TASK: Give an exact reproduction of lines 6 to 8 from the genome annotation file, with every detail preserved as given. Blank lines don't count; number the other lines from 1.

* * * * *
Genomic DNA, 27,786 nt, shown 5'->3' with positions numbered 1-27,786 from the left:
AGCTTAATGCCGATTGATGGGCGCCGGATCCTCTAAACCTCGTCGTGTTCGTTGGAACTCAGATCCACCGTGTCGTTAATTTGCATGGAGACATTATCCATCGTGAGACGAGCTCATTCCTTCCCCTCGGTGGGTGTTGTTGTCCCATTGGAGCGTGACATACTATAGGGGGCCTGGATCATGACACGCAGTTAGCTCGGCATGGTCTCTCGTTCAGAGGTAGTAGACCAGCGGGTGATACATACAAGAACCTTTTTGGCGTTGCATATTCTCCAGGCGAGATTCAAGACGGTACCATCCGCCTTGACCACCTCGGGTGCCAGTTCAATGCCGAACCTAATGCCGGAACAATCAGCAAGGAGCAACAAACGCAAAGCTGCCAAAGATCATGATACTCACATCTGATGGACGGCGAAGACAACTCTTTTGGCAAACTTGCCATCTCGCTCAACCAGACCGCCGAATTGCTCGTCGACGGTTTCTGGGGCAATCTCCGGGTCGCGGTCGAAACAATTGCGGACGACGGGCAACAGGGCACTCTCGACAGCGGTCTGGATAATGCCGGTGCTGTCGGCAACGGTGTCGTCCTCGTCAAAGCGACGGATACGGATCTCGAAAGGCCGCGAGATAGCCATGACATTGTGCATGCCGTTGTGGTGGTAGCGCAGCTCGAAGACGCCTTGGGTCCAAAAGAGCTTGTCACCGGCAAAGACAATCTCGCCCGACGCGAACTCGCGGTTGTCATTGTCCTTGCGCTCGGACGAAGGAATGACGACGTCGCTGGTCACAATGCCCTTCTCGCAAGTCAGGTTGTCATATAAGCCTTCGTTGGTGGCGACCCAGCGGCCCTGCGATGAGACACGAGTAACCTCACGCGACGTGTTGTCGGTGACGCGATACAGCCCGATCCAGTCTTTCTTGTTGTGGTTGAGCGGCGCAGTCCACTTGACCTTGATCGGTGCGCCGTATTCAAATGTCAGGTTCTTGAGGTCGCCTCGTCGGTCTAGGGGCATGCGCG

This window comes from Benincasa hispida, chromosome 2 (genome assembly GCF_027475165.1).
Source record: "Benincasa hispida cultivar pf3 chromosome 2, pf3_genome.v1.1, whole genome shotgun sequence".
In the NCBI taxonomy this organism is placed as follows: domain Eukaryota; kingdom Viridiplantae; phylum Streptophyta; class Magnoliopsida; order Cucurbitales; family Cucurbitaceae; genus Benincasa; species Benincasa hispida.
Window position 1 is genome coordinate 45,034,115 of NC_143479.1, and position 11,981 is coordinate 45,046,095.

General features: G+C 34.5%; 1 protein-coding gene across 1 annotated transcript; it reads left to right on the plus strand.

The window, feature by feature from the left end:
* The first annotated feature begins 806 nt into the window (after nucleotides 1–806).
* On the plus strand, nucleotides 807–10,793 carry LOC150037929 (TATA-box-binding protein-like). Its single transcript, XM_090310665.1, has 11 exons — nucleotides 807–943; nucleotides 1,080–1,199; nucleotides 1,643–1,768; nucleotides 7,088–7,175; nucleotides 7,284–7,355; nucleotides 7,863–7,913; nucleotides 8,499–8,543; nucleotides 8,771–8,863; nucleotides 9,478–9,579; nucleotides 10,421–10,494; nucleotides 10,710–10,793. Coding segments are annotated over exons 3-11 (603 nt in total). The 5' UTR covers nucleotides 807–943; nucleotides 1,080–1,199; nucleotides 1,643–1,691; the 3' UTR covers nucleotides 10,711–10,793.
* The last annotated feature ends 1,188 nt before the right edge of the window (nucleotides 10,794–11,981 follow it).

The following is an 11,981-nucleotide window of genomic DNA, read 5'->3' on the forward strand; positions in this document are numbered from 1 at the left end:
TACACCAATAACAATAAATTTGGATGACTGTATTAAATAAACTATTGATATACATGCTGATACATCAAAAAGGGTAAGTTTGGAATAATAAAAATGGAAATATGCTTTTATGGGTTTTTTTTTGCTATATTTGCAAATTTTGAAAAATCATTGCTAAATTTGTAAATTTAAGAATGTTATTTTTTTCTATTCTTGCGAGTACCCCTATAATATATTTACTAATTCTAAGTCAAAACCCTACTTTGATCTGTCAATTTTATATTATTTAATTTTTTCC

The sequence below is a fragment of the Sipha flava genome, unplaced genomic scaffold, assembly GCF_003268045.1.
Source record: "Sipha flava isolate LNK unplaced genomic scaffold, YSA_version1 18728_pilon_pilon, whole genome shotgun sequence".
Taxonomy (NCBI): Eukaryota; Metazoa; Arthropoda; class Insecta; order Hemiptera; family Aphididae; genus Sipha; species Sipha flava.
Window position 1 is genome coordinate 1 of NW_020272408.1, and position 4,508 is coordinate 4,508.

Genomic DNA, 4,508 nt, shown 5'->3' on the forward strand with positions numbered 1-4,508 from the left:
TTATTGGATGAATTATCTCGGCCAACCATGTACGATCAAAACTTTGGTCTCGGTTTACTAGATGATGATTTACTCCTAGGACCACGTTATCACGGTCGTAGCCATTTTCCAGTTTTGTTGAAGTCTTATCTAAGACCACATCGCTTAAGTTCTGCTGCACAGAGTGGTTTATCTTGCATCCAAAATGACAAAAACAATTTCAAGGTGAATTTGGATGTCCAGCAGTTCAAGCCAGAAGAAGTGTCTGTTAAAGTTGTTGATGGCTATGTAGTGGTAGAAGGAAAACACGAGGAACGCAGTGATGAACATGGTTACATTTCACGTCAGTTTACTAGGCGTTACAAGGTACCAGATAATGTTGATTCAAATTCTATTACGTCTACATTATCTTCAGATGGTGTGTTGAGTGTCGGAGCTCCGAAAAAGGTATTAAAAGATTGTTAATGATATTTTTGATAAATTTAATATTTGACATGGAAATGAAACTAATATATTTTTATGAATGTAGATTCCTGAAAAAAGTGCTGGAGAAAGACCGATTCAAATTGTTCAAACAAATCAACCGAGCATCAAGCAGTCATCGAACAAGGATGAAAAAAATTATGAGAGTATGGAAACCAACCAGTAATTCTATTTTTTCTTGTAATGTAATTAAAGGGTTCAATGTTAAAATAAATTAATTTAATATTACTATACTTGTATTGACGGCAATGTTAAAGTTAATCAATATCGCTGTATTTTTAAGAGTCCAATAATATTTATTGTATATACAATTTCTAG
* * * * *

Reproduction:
Window position 1 is genome coordinate 45,034,115 of NC_143479.1, and position 11,981 is coordinate 45,046,095.

General features: G+C 34.5%; 1 protein-coding gene across 1 annotated transcript; it reads left to right on the plus strand.

The window, feature by feature from the left end: